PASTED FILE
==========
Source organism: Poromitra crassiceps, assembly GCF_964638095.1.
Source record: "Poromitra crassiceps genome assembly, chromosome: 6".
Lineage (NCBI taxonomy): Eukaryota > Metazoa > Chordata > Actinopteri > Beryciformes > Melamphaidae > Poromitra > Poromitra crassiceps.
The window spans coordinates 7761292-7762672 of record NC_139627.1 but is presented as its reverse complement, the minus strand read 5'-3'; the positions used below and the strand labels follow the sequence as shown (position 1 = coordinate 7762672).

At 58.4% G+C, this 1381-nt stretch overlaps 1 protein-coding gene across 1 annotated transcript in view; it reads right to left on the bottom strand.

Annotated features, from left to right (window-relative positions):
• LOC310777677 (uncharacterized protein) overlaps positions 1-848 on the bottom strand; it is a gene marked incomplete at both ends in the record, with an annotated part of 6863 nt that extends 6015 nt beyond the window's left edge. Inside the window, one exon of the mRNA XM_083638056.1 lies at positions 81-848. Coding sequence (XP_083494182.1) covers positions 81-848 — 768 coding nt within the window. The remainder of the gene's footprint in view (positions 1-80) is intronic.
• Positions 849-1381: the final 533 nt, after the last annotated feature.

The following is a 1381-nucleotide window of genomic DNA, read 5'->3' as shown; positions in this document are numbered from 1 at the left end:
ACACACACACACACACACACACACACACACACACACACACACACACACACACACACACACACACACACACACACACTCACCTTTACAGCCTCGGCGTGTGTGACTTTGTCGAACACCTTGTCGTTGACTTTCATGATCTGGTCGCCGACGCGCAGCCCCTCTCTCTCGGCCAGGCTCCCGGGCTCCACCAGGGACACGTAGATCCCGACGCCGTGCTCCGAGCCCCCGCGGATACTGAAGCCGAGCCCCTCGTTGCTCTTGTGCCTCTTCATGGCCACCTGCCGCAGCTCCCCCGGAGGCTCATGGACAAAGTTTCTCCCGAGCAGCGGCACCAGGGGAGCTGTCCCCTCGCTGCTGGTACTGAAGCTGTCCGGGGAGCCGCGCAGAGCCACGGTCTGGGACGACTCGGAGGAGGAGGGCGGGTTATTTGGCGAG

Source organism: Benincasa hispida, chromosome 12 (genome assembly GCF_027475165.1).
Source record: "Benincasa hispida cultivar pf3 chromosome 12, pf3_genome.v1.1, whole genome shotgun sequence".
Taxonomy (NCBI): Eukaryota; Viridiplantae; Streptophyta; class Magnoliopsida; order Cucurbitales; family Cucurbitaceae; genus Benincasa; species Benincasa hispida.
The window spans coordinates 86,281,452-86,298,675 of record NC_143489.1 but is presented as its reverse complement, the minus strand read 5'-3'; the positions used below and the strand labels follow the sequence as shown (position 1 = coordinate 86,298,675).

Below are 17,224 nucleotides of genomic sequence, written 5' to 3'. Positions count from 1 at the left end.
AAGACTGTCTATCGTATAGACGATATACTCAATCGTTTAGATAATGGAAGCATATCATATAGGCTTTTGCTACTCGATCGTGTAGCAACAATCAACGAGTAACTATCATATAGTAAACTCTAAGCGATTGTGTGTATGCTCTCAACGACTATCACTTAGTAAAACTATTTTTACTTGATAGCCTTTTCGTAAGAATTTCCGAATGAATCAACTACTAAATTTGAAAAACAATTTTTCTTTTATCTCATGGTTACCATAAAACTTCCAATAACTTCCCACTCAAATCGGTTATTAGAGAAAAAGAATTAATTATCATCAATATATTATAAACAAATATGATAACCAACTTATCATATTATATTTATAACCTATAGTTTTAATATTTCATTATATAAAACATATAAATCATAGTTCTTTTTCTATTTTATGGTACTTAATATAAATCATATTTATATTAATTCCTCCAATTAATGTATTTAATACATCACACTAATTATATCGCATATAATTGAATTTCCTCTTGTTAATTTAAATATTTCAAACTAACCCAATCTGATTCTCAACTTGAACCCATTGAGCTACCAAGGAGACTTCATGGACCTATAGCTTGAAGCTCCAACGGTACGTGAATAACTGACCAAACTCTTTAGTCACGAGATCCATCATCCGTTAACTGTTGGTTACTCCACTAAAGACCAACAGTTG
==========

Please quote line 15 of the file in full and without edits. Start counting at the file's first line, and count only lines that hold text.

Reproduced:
Below are 17,224 nucleotides of genomic sequence, written 5' to 3'. Positions count from 1 at the left end.